Yield Strength = the stress at which a material begins to deform plastically. Prior to the yield point the material will deform elastically and will return to its original shape and size when the applied stress is removed. Once the yield point is passed, the deformation will be permanent, which is considered a “failed” condition for a bolt. So, the bolt must be discarded.

Tensile Strength = the maximum stress that a material can withstand while being stretched or pulled, without starting to neck down and ultimately breaking.

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First let’s look at some typical strength values of various bolts, to get a general feel for how they compare.


Grade 2 hardware store general purpose bolt:
Yield strength = 55,000 psi
Tensile strength = 74,000 psi
Cost = a few cents each
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Grade 5 hardware store general purpose bolt:
Yield strength = 85,000 psi
Tensile strength = 120,000 psi
Cost = a few cents each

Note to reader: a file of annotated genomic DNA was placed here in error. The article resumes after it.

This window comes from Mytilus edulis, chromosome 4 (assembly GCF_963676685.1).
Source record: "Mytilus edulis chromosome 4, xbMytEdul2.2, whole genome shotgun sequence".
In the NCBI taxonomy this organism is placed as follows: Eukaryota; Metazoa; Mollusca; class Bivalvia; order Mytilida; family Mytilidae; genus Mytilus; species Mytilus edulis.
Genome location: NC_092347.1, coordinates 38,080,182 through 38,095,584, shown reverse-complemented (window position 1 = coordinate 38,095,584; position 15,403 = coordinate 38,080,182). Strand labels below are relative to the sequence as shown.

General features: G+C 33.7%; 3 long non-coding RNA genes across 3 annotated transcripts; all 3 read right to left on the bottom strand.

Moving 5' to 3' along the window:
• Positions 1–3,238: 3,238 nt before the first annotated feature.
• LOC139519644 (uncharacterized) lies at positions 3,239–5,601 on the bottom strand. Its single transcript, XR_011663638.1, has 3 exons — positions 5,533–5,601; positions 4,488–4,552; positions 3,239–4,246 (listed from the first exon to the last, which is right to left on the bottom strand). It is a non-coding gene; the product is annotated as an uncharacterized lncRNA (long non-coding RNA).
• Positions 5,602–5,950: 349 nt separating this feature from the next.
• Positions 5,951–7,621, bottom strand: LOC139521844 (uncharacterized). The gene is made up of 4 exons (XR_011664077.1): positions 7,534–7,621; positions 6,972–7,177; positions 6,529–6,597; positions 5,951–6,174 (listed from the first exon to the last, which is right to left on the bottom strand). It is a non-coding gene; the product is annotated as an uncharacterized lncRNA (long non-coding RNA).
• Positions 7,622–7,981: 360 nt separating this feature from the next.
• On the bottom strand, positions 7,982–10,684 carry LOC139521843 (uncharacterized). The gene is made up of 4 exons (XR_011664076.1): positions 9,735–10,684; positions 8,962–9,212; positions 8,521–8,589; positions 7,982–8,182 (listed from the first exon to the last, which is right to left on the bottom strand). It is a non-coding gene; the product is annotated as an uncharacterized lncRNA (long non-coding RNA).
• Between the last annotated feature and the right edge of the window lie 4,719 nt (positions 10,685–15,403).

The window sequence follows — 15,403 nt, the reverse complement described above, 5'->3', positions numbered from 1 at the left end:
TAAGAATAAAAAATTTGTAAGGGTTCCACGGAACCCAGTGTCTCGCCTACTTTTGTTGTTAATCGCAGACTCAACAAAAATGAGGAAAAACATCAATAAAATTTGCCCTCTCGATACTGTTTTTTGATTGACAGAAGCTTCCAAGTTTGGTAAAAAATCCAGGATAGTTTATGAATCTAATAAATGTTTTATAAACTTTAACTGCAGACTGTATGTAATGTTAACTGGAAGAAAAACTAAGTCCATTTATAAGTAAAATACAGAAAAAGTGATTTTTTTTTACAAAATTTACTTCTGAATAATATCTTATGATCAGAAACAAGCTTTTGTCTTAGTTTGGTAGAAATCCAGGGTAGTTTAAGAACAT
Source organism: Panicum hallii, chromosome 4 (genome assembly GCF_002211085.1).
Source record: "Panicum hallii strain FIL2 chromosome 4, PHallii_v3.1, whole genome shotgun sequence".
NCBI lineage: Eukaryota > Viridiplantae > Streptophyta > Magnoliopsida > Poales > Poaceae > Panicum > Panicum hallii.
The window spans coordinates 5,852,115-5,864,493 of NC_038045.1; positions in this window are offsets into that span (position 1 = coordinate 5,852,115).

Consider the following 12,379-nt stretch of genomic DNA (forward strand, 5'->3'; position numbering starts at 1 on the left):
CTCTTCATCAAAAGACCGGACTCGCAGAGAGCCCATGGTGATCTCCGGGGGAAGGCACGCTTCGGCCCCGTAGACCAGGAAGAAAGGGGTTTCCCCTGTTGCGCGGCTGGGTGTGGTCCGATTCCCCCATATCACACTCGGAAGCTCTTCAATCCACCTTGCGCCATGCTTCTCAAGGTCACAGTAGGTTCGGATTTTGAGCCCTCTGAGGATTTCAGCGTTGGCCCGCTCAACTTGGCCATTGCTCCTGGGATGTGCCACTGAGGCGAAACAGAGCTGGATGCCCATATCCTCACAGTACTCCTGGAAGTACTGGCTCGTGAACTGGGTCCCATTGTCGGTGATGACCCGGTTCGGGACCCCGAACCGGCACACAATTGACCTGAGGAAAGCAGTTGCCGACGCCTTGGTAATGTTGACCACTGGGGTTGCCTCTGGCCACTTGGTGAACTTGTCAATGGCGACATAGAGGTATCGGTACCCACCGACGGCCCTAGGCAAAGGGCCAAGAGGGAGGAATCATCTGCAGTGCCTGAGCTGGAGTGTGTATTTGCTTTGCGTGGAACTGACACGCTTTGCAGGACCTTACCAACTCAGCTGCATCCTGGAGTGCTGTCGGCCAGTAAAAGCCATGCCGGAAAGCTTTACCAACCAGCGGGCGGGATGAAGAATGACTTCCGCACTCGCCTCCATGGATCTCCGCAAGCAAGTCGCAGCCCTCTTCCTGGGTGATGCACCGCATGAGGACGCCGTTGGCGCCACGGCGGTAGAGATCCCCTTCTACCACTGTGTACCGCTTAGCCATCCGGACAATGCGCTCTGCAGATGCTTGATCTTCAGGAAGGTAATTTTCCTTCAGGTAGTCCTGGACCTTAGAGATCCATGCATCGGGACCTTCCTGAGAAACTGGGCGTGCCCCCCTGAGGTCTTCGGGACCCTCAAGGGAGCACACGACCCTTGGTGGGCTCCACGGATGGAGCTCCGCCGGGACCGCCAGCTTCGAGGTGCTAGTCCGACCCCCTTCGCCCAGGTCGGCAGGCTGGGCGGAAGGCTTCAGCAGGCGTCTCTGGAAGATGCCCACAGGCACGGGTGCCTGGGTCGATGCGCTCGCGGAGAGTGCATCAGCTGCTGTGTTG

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Grade 8 hardware store general purpose bolt:
Yield strength = 120,000 psi
Tensile strength = 150,000 psi
Cost = a few cents each
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ARP 8740 chrome moly “connecting rod” bolt:
Yield strength = 180,000 psi
Tensile strength = 200,000 psi
Cost = $120.00 per set of 16 at Summit Racing Equipment, or about $8.00 each.
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ARP 2000 “connecting rod” bolt:
Yield strength = 180,000 psi
Tensile strength = 220,000 psi
ARP 2000 rod bolt material has twice the fatigue life of 8740 chrome moly rod bolt material.
Cost = $200.00 per set of 16 at Summit Racing Equipment, or about $13.00 each.
---------
ARP L19 “connecting rod” bolt:
Yield strength = 200,000 psi
Tensile strength = 260,000 psi
ARP L19 rod bolt material is subject to hydrogen embrittlement, and stress corrosion. It also cannot be exposed to any moisture, including sweat and/or condensation.
Cost = $200.00 per set of 16 at Summit Racing Equipment, or about $13.00 each.
---------
ARP Custom Age 625+ “connecting rod” bolt:
Yield strength = 235,000 psi
Tensile strength = 260,000 psi
ARP Custom Age 625+ rod bolt material has nearly 3 ½ times the fatigue life of the ARP 3.5 rod bolt material.
Cost = $600.00 per set of 16 at Summit Racing Equipment, or about $38.00 "EACH".
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ARP 3.5 “connecting rod” bolt:
Yield strength = 220,000 psi
Tensile strength = 260,000 psi
Cost = $855.00 per set of 16 at Summit Racing Equipment, or about $53.00 "EACH"!!!